As I was expressing relief about the SCOTUS decisions this week (Prop 8 and DOMA, the VRA is another story) I had a friend ask me how I dealt with 1 Corinthians 6:9-11. Here is my (lightly edited) response:
On 1 Corinthians 6 (and on the issue of sexuality in the Bible, in general) there are a several ways I work with the text.
The first problem is that both of the words in the list (malakoi and arsenokoitai) are really very difficult to translate. The NIV’s translation makes it look clear but the words may or may not be taken that way (the RSV opts for the more ambiguous, “sexual perverts”).
The second would be a time and culture specific argument. If Paul is speaking about homosexuality as we understand it today (which I don’t think he is, I’ll get there in a minute), we have to wrestle with the other things he said (even in 1 Corinthians!) that we do not find authoritative any more. Why is this issue the one we focus on? We no longer find it necessary that women cover their heads in prayer, for example. We also allow women to speak in church (at least in my denomination). Even in the list itself (1 Cor 6:9) we ignore the line about greed which is far more widespread than homosexuality. If we turn to Paul’s other letters, we no longer find the implicit acceptance of slavery in the household codes compelling. In short, there are many places where we recognize that Paul was addressing specific issues that were directed to specific people at a particular time. They are not always timeless truths (I am pretty sure that Paul was not consciously aware that he was writing scripture).
Moreover, when we talk about homosexuality in antiquity, we are dealing with something quite different that homosexuality today. Often homosexual relationships were between men of different power, often men with boys. In this way it was a fundamentally abusive relationship. The one in power took advantage of the one who was weak. This, as with many other sins in the Bible, was about injustice. Today, homosexuality has social and psychological factors that no writer in antiquity would have ever conceived of. I am convinced that Paul was condemning an unjust relationship of power and abuse, something that does not define homosexual relationships today.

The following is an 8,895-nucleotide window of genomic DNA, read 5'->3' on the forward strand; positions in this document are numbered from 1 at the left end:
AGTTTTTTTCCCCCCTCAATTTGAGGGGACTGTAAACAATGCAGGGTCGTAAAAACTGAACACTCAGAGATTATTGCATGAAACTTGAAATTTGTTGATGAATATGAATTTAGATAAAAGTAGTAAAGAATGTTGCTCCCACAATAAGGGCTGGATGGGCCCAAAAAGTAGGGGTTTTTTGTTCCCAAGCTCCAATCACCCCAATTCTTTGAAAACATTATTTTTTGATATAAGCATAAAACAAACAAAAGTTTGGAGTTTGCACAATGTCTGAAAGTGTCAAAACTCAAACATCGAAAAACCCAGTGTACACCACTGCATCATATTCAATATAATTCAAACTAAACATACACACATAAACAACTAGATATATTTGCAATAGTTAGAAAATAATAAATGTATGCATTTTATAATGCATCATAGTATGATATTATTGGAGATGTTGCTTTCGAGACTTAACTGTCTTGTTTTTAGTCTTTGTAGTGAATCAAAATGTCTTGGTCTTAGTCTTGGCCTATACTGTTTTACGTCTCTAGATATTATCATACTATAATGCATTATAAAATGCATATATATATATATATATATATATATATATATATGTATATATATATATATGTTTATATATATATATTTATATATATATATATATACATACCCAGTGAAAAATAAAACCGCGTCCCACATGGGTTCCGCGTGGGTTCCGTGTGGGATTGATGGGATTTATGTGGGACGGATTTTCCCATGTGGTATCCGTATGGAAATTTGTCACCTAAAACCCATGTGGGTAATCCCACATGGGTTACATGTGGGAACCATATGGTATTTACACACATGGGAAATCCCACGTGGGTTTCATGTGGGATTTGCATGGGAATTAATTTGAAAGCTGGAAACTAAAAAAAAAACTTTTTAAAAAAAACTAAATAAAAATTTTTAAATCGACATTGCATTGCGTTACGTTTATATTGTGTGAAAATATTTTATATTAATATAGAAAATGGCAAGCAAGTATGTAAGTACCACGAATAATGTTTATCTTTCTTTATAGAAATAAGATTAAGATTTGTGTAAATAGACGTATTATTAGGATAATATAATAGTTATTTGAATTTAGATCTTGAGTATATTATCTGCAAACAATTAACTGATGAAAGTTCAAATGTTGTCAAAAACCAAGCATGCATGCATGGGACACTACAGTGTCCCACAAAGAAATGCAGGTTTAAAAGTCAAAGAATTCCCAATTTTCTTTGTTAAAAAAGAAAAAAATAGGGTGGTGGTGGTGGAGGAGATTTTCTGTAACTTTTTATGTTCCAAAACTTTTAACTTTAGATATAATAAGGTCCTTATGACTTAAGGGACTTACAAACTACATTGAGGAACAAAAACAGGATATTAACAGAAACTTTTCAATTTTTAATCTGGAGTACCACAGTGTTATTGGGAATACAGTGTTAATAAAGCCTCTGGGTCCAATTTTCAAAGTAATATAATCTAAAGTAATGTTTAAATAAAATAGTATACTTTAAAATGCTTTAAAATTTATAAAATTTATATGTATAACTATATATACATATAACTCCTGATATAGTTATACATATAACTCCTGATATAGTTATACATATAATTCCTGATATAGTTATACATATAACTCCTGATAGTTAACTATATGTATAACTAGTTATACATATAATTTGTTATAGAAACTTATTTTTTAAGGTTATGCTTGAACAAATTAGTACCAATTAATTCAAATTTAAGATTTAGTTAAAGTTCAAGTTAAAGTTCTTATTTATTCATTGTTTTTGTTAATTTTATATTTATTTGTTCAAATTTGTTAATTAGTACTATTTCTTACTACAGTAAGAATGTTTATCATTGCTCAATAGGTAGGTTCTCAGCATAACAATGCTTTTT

Finally, I think that it is not the role of the civil government to enforce “Christian” values. I advocate out of my Christian call, but at the end of the day, the role of the government is to ensure equality and liberty for all. Culturally, homosexuality is not problematic for the vast majority of our citizens. In a democracy we should honor that. At the same time, those places where the majority opinion seems misguided (as in our constant saber rattling and corporate greed) I will continue to speak out against it.
What are your thoughts? What works about these arguments? What doesn’t?